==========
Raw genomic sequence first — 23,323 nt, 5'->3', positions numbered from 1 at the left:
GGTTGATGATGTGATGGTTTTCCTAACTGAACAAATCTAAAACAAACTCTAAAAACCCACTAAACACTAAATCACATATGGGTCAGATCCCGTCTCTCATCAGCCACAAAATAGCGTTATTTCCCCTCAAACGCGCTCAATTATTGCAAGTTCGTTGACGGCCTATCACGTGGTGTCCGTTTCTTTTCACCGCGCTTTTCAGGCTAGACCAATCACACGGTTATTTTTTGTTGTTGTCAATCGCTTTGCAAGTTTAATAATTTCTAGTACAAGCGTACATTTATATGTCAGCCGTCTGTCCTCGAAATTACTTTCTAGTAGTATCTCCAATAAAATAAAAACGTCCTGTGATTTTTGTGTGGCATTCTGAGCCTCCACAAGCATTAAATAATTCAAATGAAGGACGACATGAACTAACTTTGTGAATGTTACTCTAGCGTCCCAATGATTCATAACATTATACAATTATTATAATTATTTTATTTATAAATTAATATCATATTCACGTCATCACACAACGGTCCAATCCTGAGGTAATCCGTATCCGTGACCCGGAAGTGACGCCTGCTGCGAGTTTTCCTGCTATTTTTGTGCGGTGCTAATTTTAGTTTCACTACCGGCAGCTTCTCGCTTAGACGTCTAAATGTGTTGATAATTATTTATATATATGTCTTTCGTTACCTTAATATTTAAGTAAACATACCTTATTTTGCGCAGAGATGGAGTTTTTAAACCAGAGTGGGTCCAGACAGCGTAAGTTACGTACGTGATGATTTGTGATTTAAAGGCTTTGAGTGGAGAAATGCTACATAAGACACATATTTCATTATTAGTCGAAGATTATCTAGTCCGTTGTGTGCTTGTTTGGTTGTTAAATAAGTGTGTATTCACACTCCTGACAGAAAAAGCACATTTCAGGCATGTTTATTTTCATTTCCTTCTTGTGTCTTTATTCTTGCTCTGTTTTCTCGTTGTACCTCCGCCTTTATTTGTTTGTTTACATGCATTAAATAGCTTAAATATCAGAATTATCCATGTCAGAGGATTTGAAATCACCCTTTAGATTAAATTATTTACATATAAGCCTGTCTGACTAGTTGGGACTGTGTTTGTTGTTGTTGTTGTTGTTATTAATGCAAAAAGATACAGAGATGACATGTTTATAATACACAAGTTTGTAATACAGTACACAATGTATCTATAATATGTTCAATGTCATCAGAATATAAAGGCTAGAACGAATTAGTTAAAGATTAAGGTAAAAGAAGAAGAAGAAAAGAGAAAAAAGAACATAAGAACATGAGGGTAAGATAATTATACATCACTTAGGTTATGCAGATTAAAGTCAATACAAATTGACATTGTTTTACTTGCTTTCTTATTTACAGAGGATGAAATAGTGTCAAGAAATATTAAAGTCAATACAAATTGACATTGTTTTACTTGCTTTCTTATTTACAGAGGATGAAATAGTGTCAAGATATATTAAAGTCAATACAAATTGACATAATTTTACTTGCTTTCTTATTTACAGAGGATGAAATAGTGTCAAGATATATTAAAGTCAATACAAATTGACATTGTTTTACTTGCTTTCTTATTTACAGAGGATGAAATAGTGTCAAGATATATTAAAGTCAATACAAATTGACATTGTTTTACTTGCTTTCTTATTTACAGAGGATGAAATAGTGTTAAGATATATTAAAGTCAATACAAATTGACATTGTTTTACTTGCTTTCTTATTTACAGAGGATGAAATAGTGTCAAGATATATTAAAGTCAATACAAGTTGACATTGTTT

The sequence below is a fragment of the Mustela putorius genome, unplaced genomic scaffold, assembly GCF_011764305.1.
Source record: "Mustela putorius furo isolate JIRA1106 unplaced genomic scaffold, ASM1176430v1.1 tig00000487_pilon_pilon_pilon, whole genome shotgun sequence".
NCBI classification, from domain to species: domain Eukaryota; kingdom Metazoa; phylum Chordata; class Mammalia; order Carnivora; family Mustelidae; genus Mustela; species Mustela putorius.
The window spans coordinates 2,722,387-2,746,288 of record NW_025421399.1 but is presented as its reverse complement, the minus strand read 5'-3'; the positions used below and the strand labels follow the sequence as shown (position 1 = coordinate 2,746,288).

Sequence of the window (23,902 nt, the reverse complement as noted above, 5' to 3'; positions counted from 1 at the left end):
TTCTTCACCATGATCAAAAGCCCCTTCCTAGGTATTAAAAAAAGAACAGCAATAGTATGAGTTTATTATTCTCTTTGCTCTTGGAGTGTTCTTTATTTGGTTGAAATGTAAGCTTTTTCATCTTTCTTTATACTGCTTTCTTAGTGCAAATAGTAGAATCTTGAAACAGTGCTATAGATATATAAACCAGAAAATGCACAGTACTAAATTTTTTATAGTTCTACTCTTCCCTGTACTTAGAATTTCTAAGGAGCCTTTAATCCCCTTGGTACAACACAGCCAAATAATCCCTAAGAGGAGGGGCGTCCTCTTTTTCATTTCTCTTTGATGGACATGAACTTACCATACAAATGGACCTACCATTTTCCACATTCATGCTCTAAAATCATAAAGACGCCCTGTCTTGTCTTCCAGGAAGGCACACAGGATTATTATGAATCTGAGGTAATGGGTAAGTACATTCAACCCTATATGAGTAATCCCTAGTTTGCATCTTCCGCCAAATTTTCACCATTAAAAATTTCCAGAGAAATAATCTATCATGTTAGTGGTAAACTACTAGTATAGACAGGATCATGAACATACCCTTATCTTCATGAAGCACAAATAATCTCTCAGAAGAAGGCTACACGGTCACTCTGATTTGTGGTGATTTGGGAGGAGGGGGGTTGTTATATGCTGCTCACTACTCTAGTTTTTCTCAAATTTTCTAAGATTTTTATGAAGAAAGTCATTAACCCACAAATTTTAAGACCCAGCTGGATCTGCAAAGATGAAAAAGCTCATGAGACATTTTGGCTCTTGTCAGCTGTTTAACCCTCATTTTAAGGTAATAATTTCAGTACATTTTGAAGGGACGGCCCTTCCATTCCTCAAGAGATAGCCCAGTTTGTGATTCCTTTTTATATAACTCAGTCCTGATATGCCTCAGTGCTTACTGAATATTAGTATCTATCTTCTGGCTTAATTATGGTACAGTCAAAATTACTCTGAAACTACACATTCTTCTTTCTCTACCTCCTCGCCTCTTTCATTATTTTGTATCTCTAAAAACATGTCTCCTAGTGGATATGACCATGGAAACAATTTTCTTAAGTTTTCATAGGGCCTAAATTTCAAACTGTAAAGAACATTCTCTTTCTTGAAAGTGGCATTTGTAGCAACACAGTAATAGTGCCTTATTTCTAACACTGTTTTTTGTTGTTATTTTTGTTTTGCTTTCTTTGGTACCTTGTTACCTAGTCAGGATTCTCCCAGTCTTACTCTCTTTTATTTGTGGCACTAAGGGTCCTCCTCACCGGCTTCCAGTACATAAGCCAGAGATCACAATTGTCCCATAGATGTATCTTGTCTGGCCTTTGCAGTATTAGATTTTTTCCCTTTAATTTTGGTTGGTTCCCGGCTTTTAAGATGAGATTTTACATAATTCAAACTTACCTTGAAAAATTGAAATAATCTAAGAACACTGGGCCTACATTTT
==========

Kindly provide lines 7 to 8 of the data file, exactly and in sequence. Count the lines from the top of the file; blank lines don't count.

Sequence of the window (23,902 nt, the reverse complement as noted above, 5' to 3'; positions counted from 1 at the left end):
TTCTTCACCATGATCAAAAGCCCCTTCCTAGGTATTAAAAAAAGAACAGCAATAGTATGAGTTTATTATTCTCTTTGCTCTTGGAGTGTTCTTTATTTGGTTGAAATGTAAGCTTTTTCATCTTTCTTTATACTGCTTTCTTAGTGCAAATAGTAGAATCTTGAAACAGTGCTATAGATATATAAACCAGAAAATGCACAGTACTAAATTTTTTATAGTTCTACTCTTCCCTGTACTTAGAATTTCTAAGGAGCCTTTAATCCCCTTGGTACAACACAGCCAAATAATCCCTAAGAGGAGGGGCGTCCTCTTTTTCATTTCTCTTTGATGGACATGAACTTACCATACAAATGGACCTACCATTTTCCACATTCATGCTCTAAAATCATAAAGACGCCCTGTCTTGTCTTCCAGGAAGGCACACAGGATTATTATGAATCTGAGGTAATGGGTAAGTACATTCAACCCTATATGAGTAATCCCTAGTTTGCATCTTCCGCCAAATTTTCACCATTAAAAATTTCCAGAGAAATAATCTATCATGTTAGTGGTAAACTACTAGTATAGACAGGATCATGAACATACCCTTATCTTCATGAAGCACAAATAATCTCTCAGAAGAAGGCTACACGGTCACTCTGATTTGTGGTGATTTGGGAGGAGGGGGGTTGTTATATGCTGCTCACTACTCTAGTTTTTCTCAAATTTTCTAAGATTTTTATGAAGAAAGTCATTAACCCACAAATTTTAAGACCCAGCTGGATCTGCAAAGATGAAAAAGCTCATGAGACATTTTGGCTCTTGTCAGCTGTTTAACCCTCATTTTAAGGTAATAATTTCAGTACATTTTGAAGGGACGGCCCTTCCATTCCTCAAGAGATAGCCCAGTTTGTGATTCCTTTTTATATAACTCAGTCCTGATATGCCTCAGTGCTTACTGAATATTAGTATCTATCTTCTGGCTTAATTATGGTACAGTCAAAATTACTCTGAAACTACACATTCTTCTTTCTCTACCTCCTCGCCTCTTTCATTATTTTGTATCTCTAAAAACATGTCTCCTAGTGGATATGACCATGGAAACAATTTTCTTAAGTTTTCATAGGGCCTAAATTTCAAACTGTAAAGAACATTCTCTTTCTTGAAAGTGGCATTTGTAGCAACACAGTAATAGTGCCTTATTTCTAACACTGTTTTTTGTTGTTATTTTTGTTTTGCTTTCTTTGGTACCTTGTTACCTAGTCAGGATTCTCCCAGTCTTACTCTCTTTTATTTGTGGCACTAAGGGTCCTCCTCACCGGCTTCCAGTACATAAGCCAGAGATCACAATTGTCCCATAGATGTATCTTGTCTGGCCTTTGCAGTATTAGATTTTTTCCCTTTAATTTTGGTTGGTTCCCGGCTTTTAAGATGAGATTTTACATAATTCAAACTTACCTTGAAAAATTGAAATAATCTAAGAACACTGGGCCTACATTTT